For those of you who don't know, a Slim Fast is a diet plan where you replace your breakfast and lunch with one of their calorie counted shakes and eat a proper home cooked meal for your tea - you're supposed to calorie count your main meal but I don't bother as I make sure I choose the healthy option and a lifetime of dieting has given me a rough idea of the calories and fat content of most foods I eat regularly anyway. To make your shake you mix two scoops of Slim Fast powder into 250ml cold skimmed milk, mix well with a fork or pop it into a blender with some crushed ice for a slightly more substantial feeling drink.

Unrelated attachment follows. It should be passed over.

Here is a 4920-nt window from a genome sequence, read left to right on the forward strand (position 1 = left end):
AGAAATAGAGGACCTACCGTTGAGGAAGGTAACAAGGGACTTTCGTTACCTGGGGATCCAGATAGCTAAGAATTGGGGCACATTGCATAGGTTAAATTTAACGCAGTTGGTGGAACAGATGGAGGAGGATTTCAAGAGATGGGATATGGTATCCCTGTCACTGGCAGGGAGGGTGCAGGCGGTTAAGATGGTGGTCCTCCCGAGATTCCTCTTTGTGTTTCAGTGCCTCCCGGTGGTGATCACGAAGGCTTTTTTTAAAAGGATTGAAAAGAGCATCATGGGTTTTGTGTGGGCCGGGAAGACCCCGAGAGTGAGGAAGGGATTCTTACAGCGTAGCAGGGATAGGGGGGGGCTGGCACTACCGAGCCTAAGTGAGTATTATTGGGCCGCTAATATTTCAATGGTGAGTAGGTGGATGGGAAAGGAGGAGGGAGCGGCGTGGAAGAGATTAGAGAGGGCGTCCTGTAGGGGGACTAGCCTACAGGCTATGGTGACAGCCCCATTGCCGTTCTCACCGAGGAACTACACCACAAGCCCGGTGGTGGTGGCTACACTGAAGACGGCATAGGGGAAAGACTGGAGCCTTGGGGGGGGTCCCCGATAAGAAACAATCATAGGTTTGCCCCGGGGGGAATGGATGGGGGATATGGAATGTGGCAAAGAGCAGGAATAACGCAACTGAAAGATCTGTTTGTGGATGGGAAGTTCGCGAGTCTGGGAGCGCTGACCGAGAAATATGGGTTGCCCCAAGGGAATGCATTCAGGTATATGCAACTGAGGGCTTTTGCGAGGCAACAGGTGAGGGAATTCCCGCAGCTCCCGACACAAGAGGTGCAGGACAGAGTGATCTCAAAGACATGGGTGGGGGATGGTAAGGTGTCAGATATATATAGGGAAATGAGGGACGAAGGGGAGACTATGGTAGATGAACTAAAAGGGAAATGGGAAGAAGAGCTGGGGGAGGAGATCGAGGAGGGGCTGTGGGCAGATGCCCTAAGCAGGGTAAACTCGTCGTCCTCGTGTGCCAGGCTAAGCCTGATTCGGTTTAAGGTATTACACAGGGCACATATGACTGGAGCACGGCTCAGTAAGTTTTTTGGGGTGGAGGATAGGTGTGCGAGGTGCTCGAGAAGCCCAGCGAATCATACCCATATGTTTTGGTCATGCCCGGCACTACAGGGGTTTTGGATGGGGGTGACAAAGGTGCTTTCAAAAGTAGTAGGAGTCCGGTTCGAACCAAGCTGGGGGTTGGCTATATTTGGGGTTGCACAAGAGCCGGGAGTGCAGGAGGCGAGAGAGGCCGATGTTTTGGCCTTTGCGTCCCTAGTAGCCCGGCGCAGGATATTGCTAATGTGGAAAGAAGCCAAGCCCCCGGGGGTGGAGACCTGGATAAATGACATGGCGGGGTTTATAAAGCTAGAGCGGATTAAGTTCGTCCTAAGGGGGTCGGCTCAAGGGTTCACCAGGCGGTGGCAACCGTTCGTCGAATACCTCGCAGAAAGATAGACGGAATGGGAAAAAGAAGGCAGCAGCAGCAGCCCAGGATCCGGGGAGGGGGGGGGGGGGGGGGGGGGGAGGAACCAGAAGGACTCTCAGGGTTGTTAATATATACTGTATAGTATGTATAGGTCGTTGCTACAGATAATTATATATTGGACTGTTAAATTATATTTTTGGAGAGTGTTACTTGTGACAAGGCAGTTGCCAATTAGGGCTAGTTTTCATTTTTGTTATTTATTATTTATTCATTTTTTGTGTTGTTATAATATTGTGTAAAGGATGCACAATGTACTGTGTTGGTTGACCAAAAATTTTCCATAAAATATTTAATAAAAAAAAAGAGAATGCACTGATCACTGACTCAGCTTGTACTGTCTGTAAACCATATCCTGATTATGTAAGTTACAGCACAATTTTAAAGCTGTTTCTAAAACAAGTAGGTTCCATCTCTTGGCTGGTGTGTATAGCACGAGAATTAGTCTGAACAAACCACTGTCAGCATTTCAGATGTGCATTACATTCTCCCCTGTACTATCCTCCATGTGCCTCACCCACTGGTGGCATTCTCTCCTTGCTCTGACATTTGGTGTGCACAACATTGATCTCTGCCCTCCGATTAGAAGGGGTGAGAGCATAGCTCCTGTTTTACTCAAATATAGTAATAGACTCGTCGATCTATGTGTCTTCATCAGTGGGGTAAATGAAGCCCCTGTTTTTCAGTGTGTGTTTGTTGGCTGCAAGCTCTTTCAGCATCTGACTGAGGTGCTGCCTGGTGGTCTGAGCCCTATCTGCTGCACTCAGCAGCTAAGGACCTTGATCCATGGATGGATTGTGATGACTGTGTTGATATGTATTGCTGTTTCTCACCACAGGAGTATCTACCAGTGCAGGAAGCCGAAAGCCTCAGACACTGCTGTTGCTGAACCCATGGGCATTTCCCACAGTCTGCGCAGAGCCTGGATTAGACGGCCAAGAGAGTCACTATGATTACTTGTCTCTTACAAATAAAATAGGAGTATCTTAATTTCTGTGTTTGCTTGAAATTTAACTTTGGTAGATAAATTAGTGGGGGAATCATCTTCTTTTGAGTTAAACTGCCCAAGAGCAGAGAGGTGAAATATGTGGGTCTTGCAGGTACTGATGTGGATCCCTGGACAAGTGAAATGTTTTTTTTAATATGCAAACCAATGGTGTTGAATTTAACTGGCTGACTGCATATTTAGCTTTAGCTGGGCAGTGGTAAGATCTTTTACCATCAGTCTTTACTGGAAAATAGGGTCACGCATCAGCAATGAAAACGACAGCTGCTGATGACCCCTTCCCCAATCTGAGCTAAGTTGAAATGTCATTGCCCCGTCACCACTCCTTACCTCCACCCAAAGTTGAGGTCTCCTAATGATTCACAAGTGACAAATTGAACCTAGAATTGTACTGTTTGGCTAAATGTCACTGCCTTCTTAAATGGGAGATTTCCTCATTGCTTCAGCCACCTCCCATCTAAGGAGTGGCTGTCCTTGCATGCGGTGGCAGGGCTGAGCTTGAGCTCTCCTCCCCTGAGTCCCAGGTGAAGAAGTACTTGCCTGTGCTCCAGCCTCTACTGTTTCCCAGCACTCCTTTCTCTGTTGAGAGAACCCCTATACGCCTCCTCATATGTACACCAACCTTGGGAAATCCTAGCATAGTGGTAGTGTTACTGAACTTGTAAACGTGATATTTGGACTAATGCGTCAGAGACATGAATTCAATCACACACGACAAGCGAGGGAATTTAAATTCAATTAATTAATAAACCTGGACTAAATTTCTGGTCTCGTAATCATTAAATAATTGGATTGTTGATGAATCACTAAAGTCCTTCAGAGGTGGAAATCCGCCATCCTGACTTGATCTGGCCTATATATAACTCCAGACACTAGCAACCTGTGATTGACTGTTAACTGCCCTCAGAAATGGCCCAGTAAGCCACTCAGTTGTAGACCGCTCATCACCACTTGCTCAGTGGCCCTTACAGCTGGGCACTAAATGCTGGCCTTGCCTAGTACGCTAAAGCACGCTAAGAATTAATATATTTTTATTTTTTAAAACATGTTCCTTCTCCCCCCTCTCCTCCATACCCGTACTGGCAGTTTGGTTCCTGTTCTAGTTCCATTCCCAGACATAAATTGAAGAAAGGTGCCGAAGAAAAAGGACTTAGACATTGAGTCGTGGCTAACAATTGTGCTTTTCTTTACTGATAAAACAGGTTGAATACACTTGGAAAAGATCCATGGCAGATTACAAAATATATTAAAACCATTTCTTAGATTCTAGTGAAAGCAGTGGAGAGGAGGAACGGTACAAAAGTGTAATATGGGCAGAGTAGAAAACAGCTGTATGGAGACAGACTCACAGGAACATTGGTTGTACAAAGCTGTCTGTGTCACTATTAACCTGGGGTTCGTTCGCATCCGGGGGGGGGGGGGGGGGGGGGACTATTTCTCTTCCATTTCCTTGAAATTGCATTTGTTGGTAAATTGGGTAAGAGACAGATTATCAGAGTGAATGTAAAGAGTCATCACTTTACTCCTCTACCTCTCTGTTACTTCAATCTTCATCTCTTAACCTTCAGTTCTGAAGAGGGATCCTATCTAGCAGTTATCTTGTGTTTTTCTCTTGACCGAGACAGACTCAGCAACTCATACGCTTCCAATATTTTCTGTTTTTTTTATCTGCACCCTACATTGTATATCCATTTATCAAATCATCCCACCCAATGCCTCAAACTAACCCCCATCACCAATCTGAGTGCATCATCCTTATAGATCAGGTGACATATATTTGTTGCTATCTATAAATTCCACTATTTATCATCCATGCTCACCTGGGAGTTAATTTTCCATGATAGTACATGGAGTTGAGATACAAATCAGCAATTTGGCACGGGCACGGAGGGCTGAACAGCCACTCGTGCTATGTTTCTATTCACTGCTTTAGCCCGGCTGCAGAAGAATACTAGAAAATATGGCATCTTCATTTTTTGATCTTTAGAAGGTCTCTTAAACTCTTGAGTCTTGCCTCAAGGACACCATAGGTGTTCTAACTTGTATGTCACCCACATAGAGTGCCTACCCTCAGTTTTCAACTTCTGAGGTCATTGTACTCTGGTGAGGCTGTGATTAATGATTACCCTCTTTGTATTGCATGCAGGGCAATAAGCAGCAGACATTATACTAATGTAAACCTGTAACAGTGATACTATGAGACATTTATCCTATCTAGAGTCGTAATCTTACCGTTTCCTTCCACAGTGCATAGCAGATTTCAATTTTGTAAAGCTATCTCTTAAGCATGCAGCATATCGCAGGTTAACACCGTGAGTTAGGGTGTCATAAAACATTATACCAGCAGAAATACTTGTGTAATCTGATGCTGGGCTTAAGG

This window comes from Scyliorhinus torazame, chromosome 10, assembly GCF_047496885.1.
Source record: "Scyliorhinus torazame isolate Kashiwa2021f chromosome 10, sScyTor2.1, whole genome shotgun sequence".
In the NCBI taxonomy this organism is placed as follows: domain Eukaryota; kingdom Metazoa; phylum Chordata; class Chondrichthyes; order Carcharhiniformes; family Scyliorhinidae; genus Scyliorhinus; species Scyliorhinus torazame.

The French Vanilla flavour is extremely sweet so would probably be ideal for those of you who find dieting a struggle because of having to cut out the sugar - personally I think it's too sweet and while the shake does smell incredibly vanilla-like, for me the intense sweetness detracts from the flavour and stops it really being a true vanilla taste. I also hate that I can taste the milk through this vanilla powder, something that only happens with this specific flavour - and we all know how foul skimmed milk is, a shake flavour that doesn't cover that particular hellish taste is of no use to man nor beast. The taste just isn't robust enough, yes it's sweet but apart from that it doesn't really have any substance or depth of flavour - I'm talking in Slim Fast terms here obviously, none of them are a replacement for the taste of 'real' food but I find this Vanilla flavour particularly weak and uninspired.